In late August 2013, the USGS drought map streamflows throughout much of the western and south-central parts of the U.S. and parts of the Midwest at moderate to below normal conditions.
USGS partners in the science of drought
The USGS works together with nearly 2,000 local, State, Tribal, and other Federal partners to pioneer new monitoring, assessment, and research capabilities, and develop innovative methods, tools, and mapping needed to address drought issues and management strategies across the Nation.
USGS science — conducted both in “real time” and over the long term — helps inform decision makers in communities across the country who have to deal complex issues and competing interests in times of drought. They need accurate, trusted information to:
Real-time data for real-time response
When a drought is taking place, USGS real-time tracking of streamflows and groundwater levels indicates the amount of water that is available at the moment.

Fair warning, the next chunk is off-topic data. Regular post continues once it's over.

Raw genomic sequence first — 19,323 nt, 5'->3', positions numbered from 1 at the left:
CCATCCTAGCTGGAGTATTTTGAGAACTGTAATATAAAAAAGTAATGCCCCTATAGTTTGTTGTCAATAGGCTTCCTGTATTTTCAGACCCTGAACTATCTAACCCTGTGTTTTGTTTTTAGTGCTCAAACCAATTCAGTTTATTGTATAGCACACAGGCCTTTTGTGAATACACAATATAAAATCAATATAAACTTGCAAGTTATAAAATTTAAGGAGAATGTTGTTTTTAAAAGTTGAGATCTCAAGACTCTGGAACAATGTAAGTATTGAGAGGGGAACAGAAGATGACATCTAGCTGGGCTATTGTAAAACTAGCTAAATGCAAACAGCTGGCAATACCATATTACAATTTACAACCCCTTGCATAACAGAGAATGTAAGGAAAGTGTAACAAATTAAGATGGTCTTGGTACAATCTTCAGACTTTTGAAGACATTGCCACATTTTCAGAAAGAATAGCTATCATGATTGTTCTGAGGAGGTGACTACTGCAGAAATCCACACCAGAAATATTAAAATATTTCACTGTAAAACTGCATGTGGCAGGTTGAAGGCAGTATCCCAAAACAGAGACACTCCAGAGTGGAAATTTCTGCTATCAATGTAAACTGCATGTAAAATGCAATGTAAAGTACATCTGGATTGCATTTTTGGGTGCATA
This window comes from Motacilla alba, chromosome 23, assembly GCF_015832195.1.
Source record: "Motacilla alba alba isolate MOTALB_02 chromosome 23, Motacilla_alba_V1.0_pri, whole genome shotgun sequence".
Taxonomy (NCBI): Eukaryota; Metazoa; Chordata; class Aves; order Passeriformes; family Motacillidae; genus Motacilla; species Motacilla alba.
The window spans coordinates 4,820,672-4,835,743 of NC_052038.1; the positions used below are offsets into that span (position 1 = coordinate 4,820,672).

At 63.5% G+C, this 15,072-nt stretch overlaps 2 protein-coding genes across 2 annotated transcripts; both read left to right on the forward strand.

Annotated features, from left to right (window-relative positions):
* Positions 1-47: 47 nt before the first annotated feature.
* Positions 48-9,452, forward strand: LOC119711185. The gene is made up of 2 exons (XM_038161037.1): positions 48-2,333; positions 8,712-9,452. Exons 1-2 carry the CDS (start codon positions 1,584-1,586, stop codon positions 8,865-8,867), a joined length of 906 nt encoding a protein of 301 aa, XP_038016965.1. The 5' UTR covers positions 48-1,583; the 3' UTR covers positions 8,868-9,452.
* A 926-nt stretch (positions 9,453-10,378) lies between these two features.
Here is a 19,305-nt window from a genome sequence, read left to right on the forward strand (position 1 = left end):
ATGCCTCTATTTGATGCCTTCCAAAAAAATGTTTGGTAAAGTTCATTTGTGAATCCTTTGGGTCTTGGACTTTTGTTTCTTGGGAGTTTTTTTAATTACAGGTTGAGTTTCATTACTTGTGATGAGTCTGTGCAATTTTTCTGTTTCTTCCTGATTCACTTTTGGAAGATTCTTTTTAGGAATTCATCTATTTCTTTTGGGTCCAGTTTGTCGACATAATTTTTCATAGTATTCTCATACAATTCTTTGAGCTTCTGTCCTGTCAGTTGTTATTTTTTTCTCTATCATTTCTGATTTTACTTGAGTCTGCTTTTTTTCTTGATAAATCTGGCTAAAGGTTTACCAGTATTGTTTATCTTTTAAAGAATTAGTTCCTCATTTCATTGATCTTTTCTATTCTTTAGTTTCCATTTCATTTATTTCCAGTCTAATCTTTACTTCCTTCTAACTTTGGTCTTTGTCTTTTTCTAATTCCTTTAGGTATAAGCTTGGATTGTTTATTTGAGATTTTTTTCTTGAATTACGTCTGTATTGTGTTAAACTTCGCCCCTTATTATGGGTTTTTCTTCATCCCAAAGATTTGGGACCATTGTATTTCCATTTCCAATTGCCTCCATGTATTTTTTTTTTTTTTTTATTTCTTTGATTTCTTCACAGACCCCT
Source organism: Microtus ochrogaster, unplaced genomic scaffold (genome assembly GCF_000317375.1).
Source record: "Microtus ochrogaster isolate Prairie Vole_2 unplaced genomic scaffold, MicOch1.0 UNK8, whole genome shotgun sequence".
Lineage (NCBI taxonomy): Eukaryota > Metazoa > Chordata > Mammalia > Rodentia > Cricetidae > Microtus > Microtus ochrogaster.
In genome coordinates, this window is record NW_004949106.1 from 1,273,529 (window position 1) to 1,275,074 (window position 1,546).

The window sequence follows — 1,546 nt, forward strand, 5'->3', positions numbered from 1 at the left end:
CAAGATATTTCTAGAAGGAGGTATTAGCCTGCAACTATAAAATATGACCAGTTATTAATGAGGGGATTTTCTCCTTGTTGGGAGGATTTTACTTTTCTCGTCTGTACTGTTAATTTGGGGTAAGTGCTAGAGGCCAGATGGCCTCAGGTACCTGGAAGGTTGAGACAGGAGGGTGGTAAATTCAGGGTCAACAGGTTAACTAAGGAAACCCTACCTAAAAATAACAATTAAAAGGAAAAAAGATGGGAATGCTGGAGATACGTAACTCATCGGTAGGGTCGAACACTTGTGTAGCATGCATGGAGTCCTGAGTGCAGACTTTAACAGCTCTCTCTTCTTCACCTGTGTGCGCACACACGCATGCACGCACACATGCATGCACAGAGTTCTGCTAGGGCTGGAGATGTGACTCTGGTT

During a severe drought, communities and water managers must decide, for example, whether to restrict certain categories of water use; to hold water in reservoirs for the future or release it to satisfy immediate water needs; or to increase ground-
water pumping to augment surface-water supplies. These critical decisions require accurate and timely information that USGS provides on the current status and recent trends in streamflow, ground-water level, and water use.
USGS has worked with the State of Pennsylvania for more than a decade to develop a real-time system routinely used in State drought management applications. The tool is instrumental in continuously tracking precipitation, surface water, groundwater, and soil moisture, and highlighting the resource most affected at any given time.
A complex picture
The threshold of drought varies from place to place. USGS maps and graphs comparing current conditions to historical observations are available for nearly 4,000 long-term streamgages located in every State across the Nation (see Texas example in graph).